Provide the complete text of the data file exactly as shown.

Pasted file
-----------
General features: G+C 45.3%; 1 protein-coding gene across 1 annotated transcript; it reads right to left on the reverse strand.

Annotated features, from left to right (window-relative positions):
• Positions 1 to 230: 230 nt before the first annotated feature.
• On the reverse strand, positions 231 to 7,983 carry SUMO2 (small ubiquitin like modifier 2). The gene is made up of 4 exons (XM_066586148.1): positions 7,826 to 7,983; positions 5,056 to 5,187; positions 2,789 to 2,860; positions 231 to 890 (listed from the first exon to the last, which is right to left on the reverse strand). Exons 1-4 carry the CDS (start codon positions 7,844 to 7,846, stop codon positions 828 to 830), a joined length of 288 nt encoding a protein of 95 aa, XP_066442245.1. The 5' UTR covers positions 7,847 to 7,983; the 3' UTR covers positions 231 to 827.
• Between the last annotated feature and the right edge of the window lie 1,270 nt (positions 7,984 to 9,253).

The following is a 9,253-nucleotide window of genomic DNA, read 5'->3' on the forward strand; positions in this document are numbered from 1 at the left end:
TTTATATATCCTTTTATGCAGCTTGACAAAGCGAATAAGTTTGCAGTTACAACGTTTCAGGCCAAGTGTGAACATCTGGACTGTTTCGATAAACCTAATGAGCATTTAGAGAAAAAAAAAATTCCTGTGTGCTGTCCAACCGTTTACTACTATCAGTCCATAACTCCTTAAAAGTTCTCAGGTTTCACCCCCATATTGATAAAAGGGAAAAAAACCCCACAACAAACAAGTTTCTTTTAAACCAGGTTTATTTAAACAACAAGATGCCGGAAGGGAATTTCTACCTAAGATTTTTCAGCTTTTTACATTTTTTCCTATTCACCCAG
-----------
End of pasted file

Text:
General features: G+C 45.3%; 1 protein-coding gene across 1 annotated transcript; it reads right to left on the reverse strand.

Annotated features, from left to right (window-relative positions):
• Positions 1 to 230: 230 nt before the first annotated feature.
• On the reverse strand, positions 231 to 7,983 carry SUMO2 (small ubiquitin like modifier 2). The gene is made up of 4 exons (XM_066586148.1): positions 7,826 to 7,983; positions 5,056 to 5,187; positions 2,789 to 2,860; positions 231 to 890 (listed from the first exon to the last, which is right to left on the reverse strand). Exons 1-4 carry the CDS (start codon positions 7,844 to 7,846, stop codon positions 828 to 830), a joined length of 288 nt encoding a protein of 95 aa, XP_066442245.1. The 5' UTR covers positions 7,847 to 7,983; the 3' UTR covers positions 231 to 827.
• Between the last annotated feature and the right edge of the window lie 1,270 nt (positions 7,984 to 9,253).

The following is a 9,253-nucleotide window of genomic DNA, read 5'->3' on the forward strand; positions in this document are numbered from 1 at the left end:
TTTATATATCCTTTTATGCAGCTTGACAAAGCGAATAAGTTTGCAGTTACAACGTTTCAGGCCAAGTGTGAACATCTGGACTGTTTCGATAAACCTAATGAGCATTTAGAGAAAAAAAAAATTCCTGTGTGCTGTCCAACCGTTTACTACTATCAGTCCATAACTCCTTAAAAGTTCTCAGGTTTCACCCCCATATTGATAAAAGGGAAAAAAACCCCACAACAAACAAGTTTCTTTTAAACCAGGTTTATTTAAACAACAAGATGCCGGAAGGGAATTTCTACCTAAGATTTTTCAGCTTTTTACATTTTTTCCTATTCACCCAG